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Serdar Yegulalp
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Many SSL Connections Missing Added Protection, Netcraft Says

Most SSL traffic doesn't use PFS, opening it up to possible decryption, according to Internet security firm.

How safe is SSL from being intercepted and decrypted? Not very, says Internet security and research firm Netcraft.

In a blog post entitled, "SSL: Intercepted today, decrypted tomorrow", Netcraft put forth a disturbing set of conclusions about the security of SSL in the real world. Spurred on by recent revelations about the National Security Agency logging and capturing encrypted traffic for possible decryption later, Netcraft pointed out how SSL (actually now referred to as "TLS") doesn't necessarily protect people in these circumstances:

"The reason that governments might consider going to great lengths to log and store high volumes of encrypted traffic is that if the SSL private key to the encrypted traffic later becomes available--perhaps through court order, social engineering, successful attack against the website, or through cryptanalysis--all of the affected site's historical traffic may then be decrypted at once. This really would open Pandora's Box, as on a busy site a single key would decrypt all of the past encrypted traffic for millions of people."

The post goes on to describe how SSL has, in theory, a protection measure against such compromises: perfect forward secrecy, or PFS, in which each SSL session is encrypted separately from every other. What's striking is how, according to Netcraft's analysis, the vast majority of SSL traffic doesn't use PFS.

Who's to blame for this?

No one particular authority, it seems; it's a by-product of the way websites, Web servers, Web browsers and end users all work together. While most Web browsers--Microsoft Internet Explorer being an exception--do support PFS, they don't always do so in conjunction with all websites, defaulting instead to less secure standards. Some websites don't even support PFS consistently: Google, for instance, supports it for some of its SSL sites, but not for others.

For perspective, I talked to Phil Pennock, a software engineer with Apcera, an early-stage software company based in San Francisco. He says Netcraft's concern over the way PFS is implemented was "fairly justified," and explained the problem further:

"TLS [the protocol that is synonymous with SSL] uses session keys for encrypting the traffic, [but] the public key crypto behind the certificates is only used to identify the end points and securely arrange those session keys. With only RSA in use [without PFS], the core secret material used to generate the session key is generated by the client and encrypted to the server's public key, so if you can recover the server's key later, you can decrypt that exchange, get the session key and then decrypt the traffic."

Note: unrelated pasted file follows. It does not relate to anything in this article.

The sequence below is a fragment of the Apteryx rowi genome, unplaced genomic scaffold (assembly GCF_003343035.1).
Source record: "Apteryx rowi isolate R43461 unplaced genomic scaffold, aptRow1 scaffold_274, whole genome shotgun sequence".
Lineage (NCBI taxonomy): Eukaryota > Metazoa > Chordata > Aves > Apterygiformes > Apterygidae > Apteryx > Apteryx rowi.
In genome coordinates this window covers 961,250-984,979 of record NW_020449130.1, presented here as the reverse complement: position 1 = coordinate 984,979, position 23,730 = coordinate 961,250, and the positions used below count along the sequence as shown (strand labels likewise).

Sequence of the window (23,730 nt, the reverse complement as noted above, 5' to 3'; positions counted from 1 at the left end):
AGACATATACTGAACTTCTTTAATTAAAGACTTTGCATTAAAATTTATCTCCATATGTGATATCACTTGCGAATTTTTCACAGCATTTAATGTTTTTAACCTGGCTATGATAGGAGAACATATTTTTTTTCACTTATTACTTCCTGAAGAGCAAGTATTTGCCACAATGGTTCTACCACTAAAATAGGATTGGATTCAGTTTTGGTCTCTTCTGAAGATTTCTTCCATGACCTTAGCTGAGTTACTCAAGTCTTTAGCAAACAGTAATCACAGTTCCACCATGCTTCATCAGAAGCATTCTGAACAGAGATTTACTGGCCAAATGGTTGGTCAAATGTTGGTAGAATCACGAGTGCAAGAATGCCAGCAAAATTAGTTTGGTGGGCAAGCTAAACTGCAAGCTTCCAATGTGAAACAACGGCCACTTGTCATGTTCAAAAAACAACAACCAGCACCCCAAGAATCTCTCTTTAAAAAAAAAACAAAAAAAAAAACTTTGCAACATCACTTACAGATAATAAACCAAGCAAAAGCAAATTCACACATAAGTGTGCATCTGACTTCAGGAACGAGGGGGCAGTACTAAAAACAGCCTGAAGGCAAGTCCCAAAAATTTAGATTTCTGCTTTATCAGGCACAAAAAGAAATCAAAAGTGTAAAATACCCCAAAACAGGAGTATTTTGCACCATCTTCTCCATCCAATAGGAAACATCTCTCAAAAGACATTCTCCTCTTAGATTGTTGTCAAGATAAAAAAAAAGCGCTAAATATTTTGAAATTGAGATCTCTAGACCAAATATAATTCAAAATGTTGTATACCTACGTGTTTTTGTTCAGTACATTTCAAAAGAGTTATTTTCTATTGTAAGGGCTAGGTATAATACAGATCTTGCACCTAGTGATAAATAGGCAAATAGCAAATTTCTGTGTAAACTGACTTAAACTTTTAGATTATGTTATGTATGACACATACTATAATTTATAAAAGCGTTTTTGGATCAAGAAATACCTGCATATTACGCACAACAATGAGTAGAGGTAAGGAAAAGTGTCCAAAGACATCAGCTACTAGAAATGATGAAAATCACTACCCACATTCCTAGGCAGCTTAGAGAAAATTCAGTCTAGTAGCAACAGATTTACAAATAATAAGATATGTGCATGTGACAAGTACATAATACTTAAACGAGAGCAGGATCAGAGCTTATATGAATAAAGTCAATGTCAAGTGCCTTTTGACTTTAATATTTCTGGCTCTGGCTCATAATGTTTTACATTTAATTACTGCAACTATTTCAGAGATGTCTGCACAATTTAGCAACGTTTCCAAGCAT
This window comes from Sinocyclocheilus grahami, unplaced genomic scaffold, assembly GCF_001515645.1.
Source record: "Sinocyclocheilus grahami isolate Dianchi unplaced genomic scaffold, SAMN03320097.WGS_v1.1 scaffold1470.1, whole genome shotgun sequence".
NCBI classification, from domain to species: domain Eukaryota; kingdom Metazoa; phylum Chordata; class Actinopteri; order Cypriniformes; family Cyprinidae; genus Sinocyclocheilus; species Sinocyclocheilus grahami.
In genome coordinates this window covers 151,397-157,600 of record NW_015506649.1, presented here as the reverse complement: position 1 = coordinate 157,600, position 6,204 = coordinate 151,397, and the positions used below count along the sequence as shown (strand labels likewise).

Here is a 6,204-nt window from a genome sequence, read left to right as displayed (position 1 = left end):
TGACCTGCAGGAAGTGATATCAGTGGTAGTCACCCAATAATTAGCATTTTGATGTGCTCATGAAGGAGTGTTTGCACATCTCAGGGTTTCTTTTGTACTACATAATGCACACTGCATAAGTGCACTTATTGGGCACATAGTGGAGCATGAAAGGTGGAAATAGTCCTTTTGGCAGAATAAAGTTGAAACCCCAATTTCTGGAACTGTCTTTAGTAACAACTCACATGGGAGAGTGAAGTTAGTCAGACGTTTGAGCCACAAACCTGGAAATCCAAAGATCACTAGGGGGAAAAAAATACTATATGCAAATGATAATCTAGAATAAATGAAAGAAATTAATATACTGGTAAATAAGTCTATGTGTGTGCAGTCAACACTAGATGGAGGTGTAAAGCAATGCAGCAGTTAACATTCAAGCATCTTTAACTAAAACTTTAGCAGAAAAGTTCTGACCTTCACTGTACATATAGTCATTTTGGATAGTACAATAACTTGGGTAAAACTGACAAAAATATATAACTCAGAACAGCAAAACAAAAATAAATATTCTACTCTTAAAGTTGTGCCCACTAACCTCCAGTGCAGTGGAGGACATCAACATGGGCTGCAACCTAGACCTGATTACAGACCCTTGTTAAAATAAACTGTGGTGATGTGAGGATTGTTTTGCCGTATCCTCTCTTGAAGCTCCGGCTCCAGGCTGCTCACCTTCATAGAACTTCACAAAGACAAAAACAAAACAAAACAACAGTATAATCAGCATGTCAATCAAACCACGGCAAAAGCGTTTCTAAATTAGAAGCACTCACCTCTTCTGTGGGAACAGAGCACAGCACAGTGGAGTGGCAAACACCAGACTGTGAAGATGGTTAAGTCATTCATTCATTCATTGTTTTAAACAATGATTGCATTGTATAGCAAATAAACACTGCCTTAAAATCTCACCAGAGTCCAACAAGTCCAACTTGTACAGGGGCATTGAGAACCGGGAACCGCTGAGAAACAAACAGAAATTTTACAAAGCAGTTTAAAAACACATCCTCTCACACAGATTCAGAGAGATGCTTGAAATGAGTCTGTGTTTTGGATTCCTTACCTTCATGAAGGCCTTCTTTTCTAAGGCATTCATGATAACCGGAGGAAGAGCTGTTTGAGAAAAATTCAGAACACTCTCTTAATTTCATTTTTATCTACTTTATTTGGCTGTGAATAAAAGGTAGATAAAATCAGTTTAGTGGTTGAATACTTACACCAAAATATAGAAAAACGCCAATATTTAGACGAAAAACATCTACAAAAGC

PFS, he explains, adds an additional layer of protection for each transaction. That said, the protection afforded by PFS is limited to data in flight, not data at rest, he says: "It does not protect against a warrant served upon the server operators, which forces them to retain all session keys and make them available." SSL also doesn't guard against the contents of the site itself being tampered with; it just protects the contents of communications in transit.

Pennock also notes that Netcraft's methodology for its investigation revolves around who decides which protocols to use for each session. Part of why the server is more often the deciding factor is because of the way higher security protocols impose more of a performance hit on both the client and server. Older, non-PFS protocols aren't as secure, but work faster.

"It's only because Google has been on the forefront of advancing TLS practice and specifications to speed up negotiation, and introduce technologies like SPDY, that it has able to now accept some performance sacrifice for security," Pennock says. He also noted that the next generation of processor chipsets--Ivy Bridge and beyond--may well make the performance issues of PFS-enabled SSL all but moot.

Should enterprises move to add PFS-enabled SSL to their servers? Yes, says Pennock, but not blindly.

One key element that must be in place when enabling PFS on the server side is entropy generation. A server must be able to produce high-quality pseudorandom numbers for the sake of good cryptography, a feature now supported in hardware on most late-model CPUs.

"Any public-facing gateway box should probably have a CPU with entropy generation," if it doesn't already have hardware entropy generation from somewhere else, Pennock says. "This affects enterprise email servers at least as much as Web servers." Servers should also have tools for internal SSL configuration reporting, and not rely on external reports to determine whether or not SSL is set up correctly.

Pennock says he finds it strange that Netcraft's blog post 'calls attention to the fact that "Russia, long-time target of U.S. spies, is the home of the developer of nginx, the Web server which uses PFS most often."

"Assuming that there must be a connection between nginx and the FSB," Pennock said, "is like assuming a connection between Apache and the NSA."

But Netcraft's basic observations' seem sound to him. Ultimately, SSL works best with PFS enabled, and site admins should do their best to make sure the majority of their users are kept as safe as possible.

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